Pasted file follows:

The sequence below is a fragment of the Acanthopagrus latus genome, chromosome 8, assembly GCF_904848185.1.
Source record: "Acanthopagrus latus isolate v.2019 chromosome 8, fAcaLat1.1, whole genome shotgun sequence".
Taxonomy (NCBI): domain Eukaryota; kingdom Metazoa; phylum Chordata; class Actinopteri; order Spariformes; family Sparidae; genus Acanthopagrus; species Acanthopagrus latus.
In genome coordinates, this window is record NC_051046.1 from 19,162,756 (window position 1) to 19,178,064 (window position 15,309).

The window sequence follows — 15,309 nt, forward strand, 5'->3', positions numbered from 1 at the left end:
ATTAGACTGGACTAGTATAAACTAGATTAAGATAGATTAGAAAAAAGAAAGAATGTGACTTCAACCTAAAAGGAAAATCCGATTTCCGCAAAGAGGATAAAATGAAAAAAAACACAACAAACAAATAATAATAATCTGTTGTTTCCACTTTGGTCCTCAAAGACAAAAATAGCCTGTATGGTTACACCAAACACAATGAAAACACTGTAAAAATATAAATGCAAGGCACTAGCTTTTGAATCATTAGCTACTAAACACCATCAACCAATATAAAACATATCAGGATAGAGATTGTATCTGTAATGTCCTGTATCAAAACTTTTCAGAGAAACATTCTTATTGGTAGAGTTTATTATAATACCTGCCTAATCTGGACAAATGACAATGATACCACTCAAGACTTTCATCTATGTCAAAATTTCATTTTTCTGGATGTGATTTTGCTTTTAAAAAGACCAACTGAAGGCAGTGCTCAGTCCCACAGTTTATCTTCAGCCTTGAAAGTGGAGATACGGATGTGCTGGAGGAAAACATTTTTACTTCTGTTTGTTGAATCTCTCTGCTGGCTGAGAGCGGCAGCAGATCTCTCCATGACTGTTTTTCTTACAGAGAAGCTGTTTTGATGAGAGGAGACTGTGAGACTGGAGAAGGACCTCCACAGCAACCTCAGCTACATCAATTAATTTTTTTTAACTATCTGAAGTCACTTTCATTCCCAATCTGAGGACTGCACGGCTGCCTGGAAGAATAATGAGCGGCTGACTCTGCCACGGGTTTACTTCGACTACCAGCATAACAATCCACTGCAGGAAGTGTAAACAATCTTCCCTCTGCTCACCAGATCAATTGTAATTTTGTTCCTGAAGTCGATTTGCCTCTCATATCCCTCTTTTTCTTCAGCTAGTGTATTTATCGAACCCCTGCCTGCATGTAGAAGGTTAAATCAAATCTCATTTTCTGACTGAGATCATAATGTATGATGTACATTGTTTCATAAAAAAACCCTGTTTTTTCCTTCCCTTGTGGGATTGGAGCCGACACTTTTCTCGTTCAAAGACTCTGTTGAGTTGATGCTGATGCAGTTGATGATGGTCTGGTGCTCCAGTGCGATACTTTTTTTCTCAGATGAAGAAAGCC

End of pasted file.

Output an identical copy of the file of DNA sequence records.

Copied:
The sequence below is a fragment of the Acanthopagrus latus genome, chromosome 8, assembly GCF_904848185.1.
Source record: "Acanthopagrus latus isolate v.2019 chromosome 8, fAcaLat1.1, whole genome shotgun sequence".
Taxonomy (NCBI): domain Eukaryota; kingdom Metazoa; phylum Chordata; class Actinopteri; order Spariformes; family Sparidae; genus Acanthopagrus; species Acanthopagrus latus.
In genome coordinates, this window is record NC_051046.1 from 19,162,756 (window position 1) to 19,178,064 (window position 15,309).

The window sequence follows — 15,309 nt, forward strand, 5'->3', positions numbered from 1 at the left end:
ATTAGACTGGACTAGTATAAACTAGATTAAGATAGATTAGAAAAAAGAAAGAATGTGACTTCAACCTAAAAGGAAAATCCGATTTCCGCAAAGAGGATAAAATGAAAAAAAACACAACAAACAAATAATAATAATCTGTTGTTTCCACTTTGGTCCTCAAAGACAAAAATAGCCTGTATGGTTACACCAAACACAATGAAAACACTGTAAAAATATAAATGCAAGGCACTAGCTTTTGAATCATTAGCTACTAAACACCATCAACCAATATAAAACATATCAGGATAGAGATTGTATCTGTAATGTCCTGTATCAAAACTTTTCAGAGAAACATTCTTATTGGTAGAGTTTATTATAATACCTGCCTAATCTGGACAAATGACAATGATACCACTCAAGACTTTCATCTATGTCAAAATTTCATTTTTCTGGATGTGATTTTGCTTTTAAAAAGACCAACTGAAGGCAGTGCTCAGTCCCACAGTTTATCTTCAGCCTTGAAAGTGGAGATACGGATGTGCTGGAGGAAAACATTTTTACTTCTGTTTGTTGAATCTCTCTGCTGGCTGAGAGCGGCAGCAGATCTCTCCATGACTGTTTTTCTTACAGAGAAGCTGTTTTGATGAGAGGAGACTGTGAGACTGGAGAAGGACCTCCACAGCAACCTCAGCTACATCAATTAATTTTTTTTAACTATCTGAAGTCACTTTCATTCCCAATCTGAGGACTGCACGGCTGCCTGGAAGAATAATGAGCGGCTGACTCTGCCACGGGTTTACTTCGACTACCAGCATAACAATCCACTGCAGGAAGTGTAAACAATCTTCCCTCTGCTCACCAGATCAATTGTAATTTTGTTCCTGAAGTCGATTTGCCTCTCATATCCCTCTTTTTCTTCAGCTAGTGTATTTATCGAACCCCTGCCTGCATGTAGAAGGTTAAATCAAATCTCATTTTCTGACTGAGATCATAATGTATGATGTACATTGTTTCATAAAAAAACCCTGTTTTTTCCTTCCCTTGTGGGATTGGAGCCGACACTTTTCTCGTTCAAAGACTCTGTTGAGTTGATGCTGATGCAGTTGATGATGGTCTGGTGCTCCAGTGCGATACTTTTTTTCTCAGATGAAGAAAGCC